Richard Avedon - Photographs New York Tuesday, April 4, 2017 | Phillips
  • Provenance

    Gift from the artist

  • Literature

    Farrar, Strauss and Giroux, Portraits: Richard Avedon, n.p.
    Random House, Richard Avedon: Evidence 1944-1994, p. 156

  • Catalogue Essay

    From the series of photographs Richard Avedon took of his father, Jacob Israel Avedon, from 1967 to 1973, emerged some of Avedon’s most moving, personal, and revealing portraits. This work became the sole subject of the photographer’s first monographic New York museum exhibition, Jacob Israel Avedon, photographed by Richard Avedon in 1974 at The Museum of Modern Art. Dissatisfied with what he saw as disingenuous smiles in family photos and commercial studio portraits, Richard Avedon sought to “do something else” when photographing his father. In a letter written in 1970 explaining his photographic philosophy to his father, Avedon wrote, “when you pose for a photograph, it’s behind a smile that isn’t yours. You are angry and hungry and alive. What I value in you is that intensity. I want to make portraits as intense as people. I want your intensity to pass into me, go through the camera and become a recognition to a stranger. I love your ambition and your capacity for disappointment, and that’s still as alive in you as it has ever been.”

    Taken at Sarasota Memorial Hospital, in Jacob Israel Avedon, Father of Photographer, Sarasota 12.19.72 Avedon’s signature empty white background transforms from an uncluttered framing device to an evocation of the setting, where the stark modern white enters the realm of the clinical. Clothed in a patterned, white hospital gown that dissolves into the background, Jacob’s focused, expressive features sear and captivate.

    Avedon’s striking portrait transcends its deeply personal nature and connects to a broader audience, bringing us closer to both father and son. On the advent of Avedon’s MoMA exhibition John Szarkowski wrote of the Jacob Israel images; “Photographic portraiture, pursued with the high ambition that tradition suggests, is an enormously difficult art. It is most difficult when the photographer and the subject know each other well; in such cases each recognizes and nullifies the other’s little tricks of style—the stuff of our personae. In these circumstances only acceptance and trust can succeed. Richard Avedon’s portraits of his father are the deeply moving record of such a success.”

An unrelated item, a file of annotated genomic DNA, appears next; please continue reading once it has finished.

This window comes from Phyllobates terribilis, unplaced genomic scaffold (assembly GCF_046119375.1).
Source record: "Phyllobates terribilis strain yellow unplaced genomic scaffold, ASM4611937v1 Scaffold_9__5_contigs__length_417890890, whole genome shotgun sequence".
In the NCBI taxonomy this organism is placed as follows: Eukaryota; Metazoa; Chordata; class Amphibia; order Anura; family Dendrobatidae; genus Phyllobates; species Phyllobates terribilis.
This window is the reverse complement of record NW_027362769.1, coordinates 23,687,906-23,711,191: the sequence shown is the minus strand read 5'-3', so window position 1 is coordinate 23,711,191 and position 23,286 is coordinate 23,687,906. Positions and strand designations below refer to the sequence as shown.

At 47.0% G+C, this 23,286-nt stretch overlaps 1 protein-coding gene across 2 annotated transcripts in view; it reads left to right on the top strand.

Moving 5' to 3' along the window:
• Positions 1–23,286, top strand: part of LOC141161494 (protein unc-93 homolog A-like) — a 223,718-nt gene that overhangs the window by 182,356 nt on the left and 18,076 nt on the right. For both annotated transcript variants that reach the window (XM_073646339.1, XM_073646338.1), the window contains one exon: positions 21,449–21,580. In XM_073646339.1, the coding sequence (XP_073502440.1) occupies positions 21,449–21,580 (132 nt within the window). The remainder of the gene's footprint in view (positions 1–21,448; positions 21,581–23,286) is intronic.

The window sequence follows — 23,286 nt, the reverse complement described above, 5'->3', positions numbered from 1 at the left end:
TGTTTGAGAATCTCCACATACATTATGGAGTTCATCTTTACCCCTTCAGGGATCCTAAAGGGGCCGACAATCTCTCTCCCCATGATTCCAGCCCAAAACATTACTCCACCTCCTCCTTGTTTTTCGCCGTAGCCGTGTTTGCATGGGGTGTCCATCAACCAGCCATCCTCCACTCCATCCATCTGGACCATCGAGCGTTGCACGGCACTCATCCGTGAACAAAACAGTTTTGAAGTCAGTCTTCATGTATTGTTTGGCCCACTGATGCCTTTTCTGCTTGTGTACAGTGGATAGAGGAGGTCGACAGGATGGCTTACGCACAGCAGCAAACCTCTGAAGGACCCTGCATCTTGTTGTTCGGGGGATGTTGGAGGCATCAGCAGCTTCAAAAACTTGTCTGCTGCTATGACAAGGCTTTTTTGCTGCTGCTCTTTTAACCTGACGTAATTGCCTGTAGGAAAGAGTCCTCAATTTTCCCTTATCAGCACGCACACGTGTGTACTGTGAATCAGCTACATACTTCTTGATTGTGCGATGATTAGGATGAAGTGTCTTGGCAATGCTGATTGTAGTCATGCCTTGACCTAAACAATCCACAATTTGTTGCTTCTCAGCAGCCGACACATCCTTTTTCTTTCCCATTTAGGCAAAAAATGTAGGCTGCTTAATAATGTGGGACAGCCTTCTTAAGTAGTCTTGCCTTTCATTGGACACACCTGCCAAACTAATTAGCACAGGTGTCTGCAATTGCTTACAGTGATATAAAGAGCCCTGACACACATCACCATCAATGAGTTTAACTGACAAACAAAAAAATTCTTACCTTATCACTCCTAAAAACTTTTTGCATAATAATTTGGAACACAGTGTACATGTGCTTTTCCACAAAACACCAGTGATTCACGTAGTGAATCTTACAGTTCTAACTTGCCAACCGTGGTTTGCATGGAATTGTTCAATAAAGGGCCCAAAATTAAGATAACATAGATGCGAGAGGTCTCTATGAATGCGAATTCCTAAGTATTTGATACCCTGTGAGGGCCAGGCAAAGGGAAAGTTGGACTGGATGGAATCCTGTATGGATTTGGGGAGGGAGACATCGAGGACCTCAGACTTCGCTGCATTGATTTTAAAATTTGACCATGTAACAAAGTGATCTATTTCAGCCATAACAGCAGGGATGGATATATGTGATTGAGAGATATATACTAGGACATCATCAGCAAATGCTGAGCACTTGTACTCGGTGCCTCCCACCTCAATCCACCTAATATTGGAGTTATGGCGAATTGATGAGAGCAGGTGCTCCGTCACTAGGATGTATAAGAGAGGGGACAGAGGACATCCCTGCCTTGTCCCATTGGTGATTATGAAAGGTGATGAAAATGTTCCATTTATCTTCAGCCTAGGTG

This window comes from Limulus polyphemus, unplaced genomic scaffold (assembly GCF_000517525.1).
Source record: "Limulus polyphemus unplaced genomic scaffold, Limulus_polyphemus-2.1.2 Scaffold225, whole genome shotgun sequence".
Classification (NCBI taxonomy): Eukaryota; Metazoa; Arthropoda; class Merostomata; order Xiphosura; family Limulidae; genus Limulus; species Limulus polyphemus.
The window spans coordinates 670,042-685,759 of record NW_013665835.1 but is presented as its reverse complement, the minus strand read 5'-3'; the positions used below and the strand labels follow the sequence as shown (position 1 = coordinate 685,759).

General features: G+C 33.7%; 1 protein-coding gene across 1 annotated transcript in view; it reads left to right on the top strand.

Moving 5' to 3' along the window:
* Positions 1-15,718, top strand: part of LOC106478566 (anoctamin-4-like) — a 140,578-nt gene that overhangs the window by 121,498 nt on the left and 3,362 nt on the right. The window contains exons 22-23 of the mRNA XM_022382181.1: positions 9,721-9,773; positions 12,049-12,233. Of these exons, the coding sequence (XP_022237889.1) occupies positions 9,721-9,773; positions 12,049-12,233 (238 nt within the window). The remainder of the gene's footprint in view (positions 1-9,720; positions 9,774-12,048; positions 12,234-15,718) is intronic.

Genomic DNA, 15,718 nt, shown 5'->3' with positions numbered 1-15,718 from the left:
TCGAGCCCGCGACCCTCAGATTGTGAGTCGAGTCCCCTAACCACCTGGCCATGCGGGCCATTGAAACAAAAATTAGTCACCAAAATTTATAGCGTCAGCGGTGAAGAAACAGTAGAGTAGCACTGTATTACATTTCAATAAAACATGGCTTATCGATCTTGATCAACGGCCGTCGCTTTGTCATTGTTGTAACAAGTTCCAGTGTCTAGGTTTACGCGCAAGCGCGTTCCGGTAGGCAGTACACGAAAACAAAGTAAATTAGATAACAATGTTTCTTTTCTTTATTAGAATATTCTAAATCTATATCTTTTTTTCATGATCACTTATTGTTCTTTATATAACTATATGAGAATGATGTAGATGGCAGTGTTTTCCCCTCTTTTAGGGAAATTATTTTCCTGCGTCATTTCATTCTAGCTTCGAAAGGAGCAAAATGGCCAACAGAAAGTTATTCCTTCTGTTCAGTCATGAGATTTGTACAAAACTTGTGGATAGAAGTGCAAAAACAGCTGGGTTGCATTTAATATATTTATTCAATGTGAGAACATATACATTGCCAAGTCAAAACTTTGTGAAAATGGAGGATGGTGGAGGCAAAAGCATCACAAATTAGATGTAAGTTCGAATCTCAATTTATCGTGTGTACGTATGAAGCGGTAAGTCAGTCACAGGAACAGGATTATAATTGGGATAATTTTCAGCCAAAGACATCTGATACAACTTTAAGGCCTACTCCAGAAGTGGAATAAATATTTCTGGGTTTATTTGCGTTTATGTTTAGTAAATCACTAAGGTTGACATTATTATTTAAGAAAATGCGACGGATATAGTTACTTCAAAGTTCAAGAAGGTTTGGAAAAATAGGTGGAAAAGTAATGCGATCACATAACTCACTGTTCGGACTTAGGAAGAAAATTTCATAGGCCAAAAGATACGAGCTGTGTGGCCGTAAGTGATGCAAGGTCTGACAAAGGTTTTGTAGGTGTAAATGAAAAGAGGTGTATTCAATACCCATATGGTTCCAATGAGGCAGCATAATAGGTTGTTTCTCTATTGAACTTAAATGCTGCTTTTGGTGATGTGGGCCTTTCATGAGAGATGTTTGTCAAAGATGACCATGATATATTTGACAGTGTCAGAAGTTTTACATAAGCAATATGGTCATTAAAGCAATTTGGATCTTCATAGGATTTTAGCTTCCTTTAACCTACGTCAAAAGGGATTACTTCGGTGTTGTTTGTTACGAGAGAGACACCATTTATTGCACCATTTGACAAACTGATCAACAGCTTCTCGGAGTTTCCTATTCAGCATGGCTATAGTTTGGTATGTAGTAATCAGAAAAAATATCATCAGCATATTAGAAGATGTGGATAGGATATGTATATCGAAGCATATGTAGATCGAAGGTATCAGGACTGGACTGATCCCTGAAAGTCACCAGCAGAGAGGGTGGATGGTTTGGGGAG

While the present lot was printed at the same time as Richard Avedon's seminal 1975 exhibition, Richard Avedon: Portraits at Marlborough Gallery, New York, it was not displayed in the show.

  • Artist Biography

    Richard Avedon

    American • 1923 - 2004

    From the inception of Richard Avedon's career, first at Harper's Bazaar and later at Vogue, Avedon challenged the norms for editorial photography. His fashion work gained recognition for its seemingly effortless and bursting energy, while his portraits were celebrated for their succinct eloquence. "I am always stimulated by people," Avedon has said, "almost never by ideas." 

    Indeed, as seen in his portraits — whether of famed movie stars or everyday people — the challenge for Avedon was conveying the essence of his subjects. His iconic images were usually taken on an 8 x 10 inch camera in his studio with a plain white background and strobe lighting, creating his signature minimalist style. Avedon viewed the making and production of photographs as a performance similar to literature and drama, creating portraits that are simultaneously intensely clear, yet deeply mysterious.

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Jacob Israel Avedon, Father of Photographer, Sarasota 12.19.72

Gelatin silver print, in the original Plexiglas frame.
33 x 32 3/4 in. (83.8 x 83.2 cm)
Signed in pencil, numbered 1/10, inscribed in ink, title, date and reproduction limitation stamp on the reverse of the canvas flush-mount.

$60,000 - 80,000 

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New York 4 April 2017